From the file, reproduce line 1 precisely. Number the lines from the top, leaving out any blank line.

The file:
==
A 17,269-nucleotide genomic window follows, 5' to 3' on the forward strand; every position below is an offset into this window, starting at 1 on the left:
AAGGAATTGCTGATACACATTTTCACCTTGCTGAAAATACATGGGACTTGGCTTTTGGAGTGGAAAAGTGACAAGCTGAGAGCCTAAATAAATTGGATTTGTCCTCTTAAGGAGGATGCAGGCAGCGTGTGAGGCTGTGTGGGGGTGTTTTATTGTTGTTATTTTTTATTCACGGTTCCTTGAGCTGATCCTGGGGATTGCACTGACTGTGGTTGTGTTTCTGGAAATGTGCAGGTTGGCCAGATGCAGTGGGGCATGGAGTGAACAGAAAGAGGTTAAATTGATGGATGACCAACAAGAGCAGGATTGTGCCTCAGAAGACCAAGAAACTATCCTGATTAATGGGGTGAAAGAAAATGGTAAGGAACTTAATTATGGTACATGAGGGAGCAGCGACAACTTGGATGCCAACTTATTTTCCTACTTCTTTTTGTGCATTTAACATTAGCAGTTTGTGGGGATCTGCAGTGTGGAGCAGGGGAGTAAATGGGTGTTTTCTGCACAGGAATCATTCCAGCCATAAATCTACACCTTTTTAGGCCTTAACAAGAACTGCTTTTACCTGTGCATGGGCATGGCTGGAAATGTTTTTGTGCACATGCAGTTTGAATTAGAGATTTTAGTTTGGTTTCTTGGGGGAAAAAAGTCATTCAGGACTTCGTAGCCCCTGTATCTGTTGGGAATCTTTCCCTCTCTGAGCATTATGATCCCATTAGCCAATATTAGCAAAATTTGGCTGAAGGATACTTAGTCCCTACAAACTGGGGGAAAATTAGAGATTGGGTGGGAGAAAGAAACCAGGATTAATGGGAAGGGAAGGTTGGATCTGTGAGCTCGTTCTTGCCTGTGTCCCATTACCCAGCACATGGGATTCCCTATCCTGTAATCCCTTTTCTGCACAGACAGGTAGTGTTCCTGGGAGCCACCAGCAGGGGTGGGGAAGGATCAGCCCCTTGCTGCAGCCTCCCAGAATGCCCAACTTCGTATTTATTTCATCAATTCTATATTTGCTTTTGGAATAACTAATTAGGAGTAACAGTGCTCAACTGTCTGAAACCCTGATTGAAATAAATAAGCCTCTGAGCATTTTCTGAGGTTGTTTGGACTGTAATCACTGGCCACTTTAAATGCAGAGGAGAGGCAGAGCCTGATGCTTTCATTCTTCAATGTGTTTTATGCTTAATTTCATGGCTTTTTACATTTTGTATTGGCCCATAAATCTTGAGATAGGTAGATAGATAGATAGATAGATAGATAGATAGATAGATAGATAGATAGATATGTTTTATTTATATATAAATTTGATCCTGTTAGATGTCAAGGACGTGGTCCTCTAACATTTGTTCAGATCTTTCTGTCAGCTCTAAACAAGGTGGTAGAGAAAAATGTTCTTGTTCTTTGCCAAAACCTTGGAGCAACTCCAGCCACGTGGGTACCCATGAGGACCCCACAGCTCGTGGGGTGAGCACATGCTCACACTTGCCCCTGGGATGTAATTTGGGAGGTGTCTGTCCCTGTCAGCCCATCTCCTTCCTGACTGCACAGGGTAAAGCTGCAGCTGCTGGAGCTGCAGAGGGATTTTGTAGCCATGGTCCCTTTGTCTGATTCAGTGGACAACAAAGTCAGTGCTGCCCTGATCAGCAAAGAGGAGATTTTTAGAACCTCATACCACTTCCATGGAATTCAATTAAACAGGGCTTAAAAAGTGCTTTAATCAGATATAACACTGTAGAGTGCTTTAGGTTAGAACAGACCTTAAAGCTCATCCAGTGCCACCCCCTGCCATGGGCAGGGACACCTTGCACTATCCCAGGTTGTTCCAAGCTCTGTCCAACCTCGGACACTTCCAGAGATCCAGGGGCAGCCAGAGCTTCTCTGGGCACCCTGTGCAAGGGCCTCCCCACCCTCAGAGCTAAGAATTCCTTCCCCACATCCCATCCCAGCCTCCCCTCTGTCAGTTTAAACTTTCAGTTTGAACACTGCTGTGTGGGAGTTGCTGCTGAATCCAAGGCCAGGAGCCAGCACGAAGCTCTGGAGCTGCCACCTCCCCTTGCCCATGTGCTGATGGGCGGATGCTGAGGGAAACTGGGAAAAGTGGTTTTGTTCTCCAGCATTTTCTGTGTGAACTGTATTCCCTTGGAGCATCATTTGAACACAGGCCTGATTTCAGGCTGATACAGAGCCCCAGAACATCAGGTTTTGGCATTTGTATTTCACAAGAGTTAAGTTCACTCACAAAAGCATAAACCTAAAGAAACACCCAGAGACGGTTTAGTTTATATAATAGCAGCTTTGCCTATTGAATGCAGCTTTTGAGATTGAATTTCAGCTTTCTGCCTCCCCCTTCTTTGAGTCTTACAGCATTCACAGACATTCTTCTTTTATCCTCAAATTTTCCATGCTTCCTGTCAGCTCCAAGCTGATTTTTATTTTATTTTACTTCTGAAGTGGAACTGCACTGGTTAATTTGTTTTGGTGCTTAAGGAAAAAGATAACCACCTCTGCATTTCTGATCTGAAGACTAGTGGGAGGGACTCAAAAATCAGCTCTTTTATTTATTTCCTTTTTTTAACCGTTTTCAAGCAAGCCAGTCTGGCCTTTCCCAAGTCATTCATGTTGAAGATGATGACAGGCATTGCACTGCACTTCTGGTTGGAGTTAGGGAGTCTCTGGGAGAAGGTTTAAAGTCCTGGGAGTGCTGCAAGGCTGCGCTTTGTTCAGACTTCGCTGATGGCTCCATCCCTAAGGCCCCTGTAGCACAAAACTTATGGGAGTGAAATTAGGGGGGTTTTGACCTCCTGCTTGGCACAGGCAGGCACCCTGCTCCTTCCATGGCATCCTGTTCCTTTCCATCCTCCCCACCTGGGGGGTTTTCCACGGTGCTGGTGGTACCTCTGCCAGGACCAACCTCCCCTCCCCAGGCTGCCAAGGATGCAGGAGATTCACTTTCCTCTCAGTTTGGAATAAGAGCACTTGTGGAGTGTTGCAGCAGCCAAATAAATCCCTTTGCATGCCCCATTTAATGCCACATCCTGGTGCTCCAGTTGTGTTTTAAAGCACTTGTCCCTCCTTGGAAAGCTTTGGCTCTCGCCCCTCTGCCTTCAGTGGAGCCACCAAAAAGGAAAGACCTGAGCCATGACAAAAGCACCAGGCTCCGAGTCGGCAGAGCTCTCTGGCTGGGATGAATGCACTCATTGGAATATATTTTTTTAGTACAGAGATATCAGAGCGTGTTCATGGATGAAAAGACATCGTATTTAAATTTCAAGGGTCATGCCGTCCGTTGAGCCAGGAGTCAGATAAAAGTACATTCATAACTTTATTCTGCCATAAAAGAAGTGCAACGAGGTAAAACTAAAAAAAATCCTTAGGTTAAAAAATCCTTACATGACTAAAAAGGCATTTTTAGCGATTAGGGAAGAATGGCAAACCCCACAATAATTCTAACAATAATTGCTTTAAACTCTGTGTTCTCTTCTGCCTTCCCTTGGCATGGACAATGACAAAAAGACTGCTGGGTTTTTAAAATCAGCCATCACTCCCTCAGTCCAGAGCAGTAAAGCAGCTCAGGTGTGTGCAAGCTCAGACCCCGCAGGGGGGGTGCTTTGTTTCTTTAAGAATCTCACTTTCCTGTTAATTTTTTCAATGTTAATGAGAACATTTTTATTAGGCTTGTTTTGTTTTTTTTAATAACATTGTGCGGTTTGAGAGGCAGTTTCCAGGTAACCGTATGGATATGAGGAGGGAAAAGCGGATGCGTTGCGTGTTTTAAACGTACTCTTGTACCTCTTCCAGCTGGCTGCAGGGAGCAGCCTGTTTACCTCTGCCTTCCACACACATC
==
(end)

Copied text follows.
A 17,269-nucleotide genomic window follows, 5' to 3' on the forward strand; every position below is an offset into this window, starting at 1 on the left: